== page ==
Autonomy and Relatedness in Early Adolescent Friendships as Predictors of Short- and Long-term Academic Success

Citation:

Loeb, E. L., Davis, A. A., Costello, M. A., & Allen, J. P. (2019). Autonomy and Relatedness in Early Adolescent Friendships as Predictors of Short- and Long-term Academic Success. Social Development.

Abstract:

This study examined early adolescent autonomy and re-

latedness during disagreements with friends as key social

competencies likely to predict academic achievement dur-

ing the transition to high school and academic attainment

into early adulthood. A sample of 184 adolescents was fol-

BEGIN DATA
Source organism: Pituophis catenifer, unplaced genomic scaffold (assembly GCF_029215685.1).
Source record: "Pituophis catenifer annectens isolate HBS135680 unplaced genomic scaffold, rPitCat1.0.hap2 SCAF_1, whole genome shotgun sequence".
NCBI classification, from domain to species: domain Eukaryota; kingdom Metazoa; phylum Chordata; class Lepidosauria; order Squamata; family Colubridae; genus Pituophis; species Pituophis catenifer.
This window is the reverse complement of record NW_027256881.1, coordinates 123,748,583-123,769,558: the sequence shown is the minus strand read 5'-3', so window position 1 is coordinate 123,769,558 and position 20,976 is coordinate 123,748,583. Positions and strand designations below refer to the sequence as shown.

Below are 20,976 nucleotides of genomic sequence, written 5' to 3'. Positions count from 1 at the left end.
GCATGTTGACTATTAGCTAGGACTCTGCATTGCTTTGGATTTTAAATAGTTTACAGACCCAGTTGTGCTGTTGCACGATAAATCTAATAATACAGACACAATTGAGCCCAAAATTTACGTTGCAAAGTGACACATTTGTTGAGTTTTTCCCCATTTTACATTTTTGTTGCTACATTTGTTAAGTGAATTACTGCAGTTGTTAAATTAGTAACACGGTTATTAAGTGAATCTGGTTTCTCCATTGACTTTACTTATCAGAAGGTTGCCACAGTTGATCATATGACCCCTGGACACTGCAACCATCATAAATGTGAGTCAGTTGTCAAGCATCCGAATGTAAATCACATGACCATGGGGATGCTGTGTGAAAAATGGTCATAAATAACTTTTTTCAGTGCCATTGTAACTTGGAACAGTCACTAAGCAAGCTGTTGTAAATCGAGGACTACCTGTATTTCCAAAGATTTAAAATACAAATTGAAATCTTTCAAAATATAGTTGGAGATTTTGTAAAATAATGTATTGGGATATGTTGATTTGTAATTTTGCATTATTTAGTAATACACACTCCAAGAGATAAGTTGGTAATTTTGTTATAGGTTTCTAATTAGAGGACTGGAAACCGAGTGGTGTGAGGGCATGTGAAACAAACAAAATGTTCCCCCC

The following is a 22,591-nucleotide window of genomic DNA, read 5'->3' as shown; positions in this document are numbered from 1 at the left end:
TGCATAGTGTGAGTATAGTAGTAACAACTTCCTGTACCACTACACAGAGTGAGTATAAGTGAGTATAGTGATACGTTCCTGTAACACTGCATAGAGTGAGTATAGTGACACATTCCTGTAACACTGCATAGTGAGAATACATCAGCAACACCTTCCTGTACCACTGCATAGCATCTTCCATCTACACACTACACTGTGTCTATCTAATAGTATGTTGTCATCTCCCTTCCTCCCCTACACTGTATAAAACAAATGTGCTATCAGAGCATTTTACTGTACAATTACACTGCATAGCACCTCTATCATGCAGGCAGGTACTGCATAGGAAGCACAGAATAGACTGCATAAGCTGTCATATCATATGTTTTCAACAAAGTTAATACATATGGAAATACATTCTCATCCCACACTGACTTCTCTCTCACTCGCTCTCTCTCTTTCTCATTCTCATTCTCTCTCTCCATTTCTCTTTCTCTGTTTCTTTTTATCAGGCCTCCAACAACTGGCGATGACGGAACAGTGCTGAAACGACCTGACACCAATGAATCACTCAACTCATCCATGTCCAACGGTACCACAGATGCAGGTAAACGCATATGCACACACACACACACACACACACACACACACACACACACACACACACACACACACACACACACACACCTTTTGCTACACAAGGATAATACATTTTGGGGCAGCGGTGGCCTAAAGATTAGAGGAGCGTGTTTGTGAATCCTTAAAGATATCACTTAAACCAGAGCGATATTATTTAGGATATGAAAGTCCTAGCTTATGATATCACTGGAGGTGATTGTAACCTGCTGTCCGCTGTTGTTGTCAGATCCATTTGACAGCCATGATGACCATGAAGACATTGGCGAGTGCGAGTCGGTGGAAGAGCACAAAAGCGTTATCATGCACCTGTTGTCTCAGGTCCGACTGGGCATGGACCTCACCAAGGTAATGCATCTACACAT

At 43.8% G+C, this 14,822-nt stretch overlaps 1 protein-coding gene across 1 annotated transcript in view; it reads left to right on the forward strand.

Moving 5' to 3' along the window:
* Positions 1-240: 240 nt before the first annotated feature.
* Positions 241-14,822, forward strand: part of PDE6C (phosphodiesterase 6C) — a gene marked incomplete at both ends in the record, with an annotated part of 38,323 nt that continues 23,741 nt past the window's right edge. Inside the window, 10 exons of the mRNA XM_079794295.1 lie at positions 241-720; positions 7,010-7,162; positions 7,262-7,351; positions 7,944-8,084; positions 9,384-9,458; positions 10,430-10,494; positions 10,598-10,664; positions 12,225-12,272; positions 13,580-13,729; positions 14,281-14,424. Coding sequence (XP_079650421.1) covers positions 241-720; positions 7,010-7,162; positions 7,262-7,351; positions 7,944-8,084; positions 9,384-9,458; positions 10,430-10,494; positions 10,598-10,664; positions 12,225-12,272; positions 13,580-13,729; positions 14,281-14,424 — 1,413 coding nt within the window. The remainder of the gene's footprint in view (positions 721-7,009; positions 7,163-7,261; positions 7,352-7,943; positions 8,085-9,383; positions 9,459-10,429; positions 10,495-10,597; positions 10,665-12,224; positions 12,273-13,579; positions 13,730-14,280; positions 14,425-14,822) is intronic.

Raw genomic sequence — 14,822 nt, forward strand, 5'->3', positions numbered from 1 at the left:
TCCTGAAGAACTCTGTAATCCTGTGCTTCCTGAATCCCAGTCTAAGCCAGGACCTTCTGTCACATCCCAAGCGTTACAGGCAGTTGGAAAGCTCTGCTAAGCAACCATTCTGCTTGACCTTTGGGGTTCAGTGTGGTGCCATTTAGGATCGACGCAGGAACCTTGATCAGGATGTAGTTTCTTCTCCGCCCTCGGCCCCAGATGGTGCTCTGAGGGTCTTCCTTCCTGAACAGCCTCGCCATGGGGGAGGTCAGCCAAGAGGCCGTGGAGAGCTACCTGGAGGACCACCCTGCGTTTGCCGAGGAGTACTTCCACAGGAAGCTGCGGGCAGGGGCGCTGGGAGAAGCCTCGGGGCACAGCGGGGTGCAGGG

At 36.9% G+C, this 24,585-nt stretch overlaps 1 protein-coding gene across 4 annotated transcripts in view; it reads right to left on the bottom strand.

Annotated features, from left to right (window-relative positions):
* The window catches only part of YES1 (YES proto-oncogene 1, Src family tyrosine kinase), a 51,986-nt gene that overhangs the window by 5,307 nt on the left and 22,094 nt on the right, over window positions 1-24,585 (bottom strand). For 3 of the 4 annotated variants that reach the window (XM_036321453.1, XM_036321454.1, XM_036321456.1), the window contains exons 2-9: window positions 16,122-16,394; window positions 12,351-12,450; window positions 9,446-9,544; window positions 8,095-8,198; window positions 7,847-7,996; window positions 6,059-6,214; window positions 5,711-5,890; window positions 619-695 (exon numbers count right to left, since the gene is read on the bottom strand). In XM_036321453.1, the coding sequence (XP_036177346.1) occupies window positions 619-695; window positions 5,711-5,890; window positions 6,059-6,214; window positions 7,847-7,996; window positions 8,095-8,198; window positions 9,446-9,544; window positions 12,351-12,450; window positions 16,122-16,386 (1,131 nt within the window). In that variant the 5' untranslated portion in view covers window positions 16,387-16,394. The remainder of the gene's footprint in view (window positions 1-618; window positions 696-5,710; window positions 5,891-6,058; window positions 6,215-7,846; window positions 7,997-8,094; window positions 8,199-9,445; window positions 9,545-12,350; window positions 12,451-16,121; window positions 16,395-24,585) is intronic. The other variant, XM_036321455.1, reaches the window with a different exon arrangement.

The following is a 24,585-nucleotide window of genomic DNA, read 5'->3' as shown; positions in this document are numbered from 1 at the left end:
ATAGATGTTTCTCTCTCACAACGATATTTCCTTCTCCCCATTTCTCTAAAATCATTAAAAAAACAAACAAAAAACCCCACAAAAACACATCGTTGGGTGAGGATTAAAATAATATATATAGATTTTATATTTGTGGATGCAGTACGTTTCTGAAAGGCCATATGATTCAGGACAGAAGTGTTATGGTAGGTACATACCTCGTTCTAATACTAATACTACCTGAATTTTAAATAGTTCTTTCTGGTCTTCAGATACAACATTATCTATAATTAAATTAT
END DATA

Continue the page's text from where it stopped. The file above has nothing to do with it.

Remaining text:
lowed through age 29 to assess predictions to academic

success from observed autonomy and relatedness during a

disagreement task with a close friend. Observed autonomy

and relatedness at age 13 predicted relative increases in

grade point average (GPA) from 13 to 15, and greater aca-

demic attainment by age 29, after accounting for baseline

GPA. Findings remained after accounting for peer accept-

ance, social competence, scholastic competence, external-

izing and depressive symptoms, suggesting a key role for

autonomy, and relatedness during disagreements in help-

ing adolescents navigate challenges in the transition to high

school and beyond.

Link

Last updated on 06/24/2020